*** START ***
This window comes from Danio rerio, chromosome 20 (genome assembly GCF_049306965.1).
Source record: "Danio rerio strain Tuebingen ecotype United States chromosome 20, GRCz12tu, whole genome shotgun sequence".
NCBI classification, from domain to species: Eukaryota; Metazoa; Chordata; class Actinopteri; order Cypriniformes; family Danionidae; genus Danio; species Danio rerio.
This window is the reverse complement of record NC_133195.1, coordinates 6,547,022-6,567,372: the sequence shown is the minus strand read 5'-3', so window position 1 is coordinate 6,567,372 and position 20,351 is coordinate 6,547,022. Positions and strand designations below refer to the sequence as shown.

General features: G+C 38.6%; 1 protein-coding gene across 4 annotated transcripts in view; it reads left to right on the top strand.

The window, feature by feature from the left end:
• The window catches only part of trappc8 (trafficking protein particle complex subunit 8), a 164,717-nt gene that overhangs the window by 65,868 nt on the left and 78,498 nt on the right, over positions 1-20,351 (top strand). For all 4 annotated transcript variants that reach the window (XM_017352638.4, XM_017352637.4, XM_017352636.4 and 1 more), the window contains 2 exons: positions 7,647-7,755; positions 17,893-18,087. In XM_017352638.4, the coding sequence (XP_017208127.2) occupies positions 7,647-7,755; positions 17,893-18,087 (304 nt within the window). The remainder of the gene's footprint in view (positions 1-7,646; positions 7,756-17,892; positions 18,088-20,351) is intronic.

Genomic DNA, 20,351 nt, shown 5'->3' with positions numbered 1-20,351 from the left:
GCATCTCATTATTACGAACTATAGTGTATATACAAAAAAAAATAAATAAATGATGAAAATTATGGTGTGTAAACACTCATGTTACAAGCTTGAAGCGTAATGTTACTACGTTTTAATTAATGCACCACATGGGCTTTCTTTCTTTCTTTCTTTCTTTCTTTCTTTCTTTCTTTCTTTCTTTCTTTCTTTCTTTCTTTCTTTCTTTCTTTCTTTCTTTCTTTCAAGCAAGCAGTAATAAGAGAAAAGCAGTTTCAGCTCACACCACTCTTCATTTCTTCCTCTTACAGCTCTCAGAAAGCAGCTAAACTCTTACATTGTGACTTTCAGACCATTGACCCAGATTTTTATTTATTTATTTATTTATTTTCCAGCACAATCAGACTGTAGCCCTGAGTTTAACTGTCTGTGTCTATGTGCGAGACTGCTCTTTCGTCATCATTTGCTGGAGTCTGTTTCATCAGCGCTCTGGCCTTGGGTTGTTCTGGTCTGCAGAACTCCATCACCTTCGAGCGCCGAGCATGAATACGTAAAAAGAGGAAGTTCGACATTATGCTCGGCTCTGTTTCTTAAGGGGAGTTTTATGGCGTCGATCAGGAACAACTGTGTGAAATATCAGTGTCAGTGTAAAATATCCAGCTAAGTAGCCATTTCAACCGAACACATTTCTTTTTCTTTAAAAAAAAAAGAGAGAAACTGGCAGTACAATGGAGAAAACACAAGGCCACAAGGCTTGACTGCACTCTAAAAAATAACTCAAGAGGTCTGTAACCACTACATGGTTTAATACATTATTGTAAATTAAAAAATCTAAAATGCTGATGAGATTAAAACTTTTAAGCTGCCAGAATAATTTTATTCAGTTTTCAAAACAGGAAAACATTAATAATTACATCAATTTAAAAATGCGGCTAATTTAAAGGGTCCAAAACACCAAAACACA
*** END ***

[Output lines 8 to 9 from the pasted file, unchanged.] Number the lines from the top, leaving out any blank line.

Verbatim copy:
Genomic DNA, 20,351 nt, shown 5'->3' with positions numbered 1-20,351 from the left:
GCATCTCATTATTACGAACTATAGTGTATATACAAAAAAAAATAAATAAATGATGAAAATTATGGTGTGTAAACACTCATGTTACAAGCTTGAAGCGTAATGTTACTACGTTTTAATTAATGCACCACATGGGCTTTCTTTCTTTCTTTCTTTCTTTCTTTCTTTCTTTCTTTCTTTCTTTCTTTCTTTCTTTCTTTCTTTCTTTCTTTCTTTCTTTCTTTCAAGCAAGCAGTAATAAGAGAAAAGCAGTTTCAGCTCACACCACTCTTCATTTCTTCCTCTTACAGCTCTCAGAAAGCAGCTAAACTCTTACATTGTGACTTTCAGACCATTGACCCAGATTTTTATTTATTTATTTATTTATTTTCCAGCACAATCAGACTGTAGCCCTGAGTTTAACTGTCTGTGTCTATGTGCGAGACTGCTCTTTCGTCATCATTTGCTGGAGTCTGTTTCATCAGCGCTCTGGCCTTGGGTTGTTCTGGTCTGCAGAACTCCATCACCTTCGAGCGCCGAGCATGAATACGTAAAAAGAGGAAGTTCGACATTATGCTCGGCTCTGTTTCTTAAGGGGAGTTTTATGGCGTCGATCAGGAACAACTGTGTGAAATATCAGTGTCAGTGTAAAATATCCAGCTAAGTAGCCATTTCAACCGAACACATTTCTTTTTCTTTAAAAAAAAAAGAGAGAAACTGGCAGTACAATGGAGAAAACACAAGGCCACAAGGCTTGACTGCACTCTAAAAAATAACTCAAGAGGTCTGTAACCACTACATGGTTTAATACATTATTGTAAATTAAAAAATCTAAAATGCTGATGAGATTAAAACTTTTAAGCTGCCAGAATAATTTTATTCAGTTTTCAAAACAGGAAAACATTAATAATTACATCAATTTAAAAATGCGGCTAATTTAAAGGGTCCAAAACACCAAAACACA